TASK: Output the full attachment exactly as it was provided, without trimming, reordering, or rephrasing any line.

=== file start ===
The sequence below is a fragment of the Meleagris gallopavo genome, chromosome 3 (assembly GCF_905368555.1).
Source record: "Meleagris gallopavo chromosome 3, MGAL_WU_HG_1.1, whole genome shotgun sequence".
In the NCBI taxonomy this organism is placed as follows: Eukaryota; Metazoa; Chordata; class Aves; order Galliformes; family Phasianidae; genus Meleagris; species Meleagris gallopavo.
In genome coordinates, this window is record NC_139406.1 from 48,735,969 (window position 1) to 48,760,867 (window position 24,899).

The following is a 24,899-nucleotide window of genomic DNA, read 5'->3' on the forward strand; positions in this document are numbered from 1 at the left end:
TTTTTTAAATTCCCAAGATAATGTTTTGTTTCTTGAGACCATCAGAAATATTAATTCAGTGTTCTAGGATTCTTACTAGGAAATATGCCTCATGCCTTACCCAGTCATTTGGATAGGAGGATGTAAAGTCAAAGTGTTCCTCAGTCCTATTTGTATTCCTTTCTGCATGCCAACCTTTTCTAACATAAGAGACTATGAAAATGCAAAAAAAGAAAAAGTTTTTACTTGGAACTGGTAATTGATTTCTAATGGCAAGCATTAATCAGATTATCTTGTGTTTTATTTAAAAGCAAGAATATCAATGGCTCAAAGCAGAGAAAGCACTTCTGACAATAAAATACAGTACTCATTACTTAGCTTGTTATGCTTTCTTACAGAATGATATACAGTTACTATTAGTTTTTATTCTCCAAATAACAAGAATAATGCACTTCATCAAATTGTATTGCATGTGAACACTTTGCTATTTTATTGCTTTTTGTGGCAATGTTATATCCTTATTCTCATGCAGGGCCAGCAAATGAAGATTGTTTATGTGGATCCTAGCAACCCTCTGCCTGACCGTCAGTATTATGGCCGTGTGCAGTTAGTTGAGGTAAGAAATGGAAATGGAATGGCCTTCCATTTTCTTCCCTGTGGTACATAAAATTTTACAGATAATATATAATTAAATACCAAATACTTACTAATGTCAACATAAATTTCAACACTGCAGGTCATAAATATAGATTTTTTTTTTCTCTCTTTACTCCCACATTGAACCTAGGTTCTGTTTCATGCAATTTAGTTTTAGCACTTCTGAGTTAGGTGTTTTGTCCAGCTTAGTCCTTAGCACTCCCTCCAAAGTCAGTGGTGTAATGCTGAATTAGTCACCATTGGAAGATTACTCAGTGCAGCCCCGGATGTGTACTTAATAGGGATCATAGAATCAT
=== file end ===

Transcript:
The sequence below is a fragment of the Meleagris gallopavo genome, chromosome 3 (assembly GCF_905368555.1).
Source record: "Meleagris gallopavo chromosome 3, MGAL_WU_HG_1.1, whole genome shotgun sequence".
In the NCBI taxonomy this organism is placed as follows: Eukaryota; Metazoa; Chordata; class Aves; order Galliformes; family Phasianidae; genus Meleagris; species Meleagris gallopavo.
In genome coordinates, this window is record NC_139406.1 from 48,735,969 (window position 1) to 48,760,867 (window position 24,899).

The following is a 24,899-nucleotide window of genomic DNA, read 5'->3' on the forward strand; positions in this document are numbered from 1 at the left end:
TTTTTTAAATTCCCAAGATAATGTTTTGTTTCTTGAGACCATCAGAAATATTAATTCAGTGTTCTAGGATTCTTACTAGGAAATATGCCTCATGCCTTACCCAGTCATTTGGATAGGAGGATGTAAAGTCAAAGTGTTCCTCAGTCCTATTTGTATTCCTTTCTGCATGCCAACCTTTTCTAACATAAGAGACTATGAAAATGCAAAAAAAGAAAAAGTTTTTACTTGGAACTGGTAATTGATTTCTAATGGCAAGCATTAATCAGATTATCTTGTGTTTTATTTAAAAGCAAGAATATCAATGGCTCAAAGCAGAGAAAGCACTTCTGACAATAAAATACAGTACTCATTACTTAGCTTGTTATGCTTTCTTACAGAATGATATACAGTTACTATTAGTTTTTATTCTCCAAATAACAAGAATAATGCACTTCATCAAATTGTATTGCATGTGAACACTTTGCTATTTTATTGCTTTTTGTGGCAATGTTATATCCTTATTCTCATGCAGGGCCAGCAAATGAAGATTGTTTATGTGGATCCTAGCAACCCTCTGCCTGACCGTCAGTATTATGGCCGTGTGCAGTTAGTTGAGGTAAGAAATGGAAATGGAATGGCCTTCCATTTTCTTCCCTGTGGTACATAAAATTTTACAGATAATATATAATTAAATACCAAATACTTACTAATGTCAACATAAATTTCAACACTGCAGGTCATAAATATAGATTTTTTTTTTCTCTCTTTACTCCCACATTGAACCTAGGTTCTGTTTCATGCAATTTAGTTTTAGCACTTCTGAGTTAGGTGTTTTGTCCAGCTTAGTCCTTAGCACTCCCTCCAAAGTCAGTGGTGTAATGCTGAATTAGTCACCATTGGAAGATTACTCAGTGCAGCCCCGGATGTGTACTTAATAGGGATCATAGAATCAT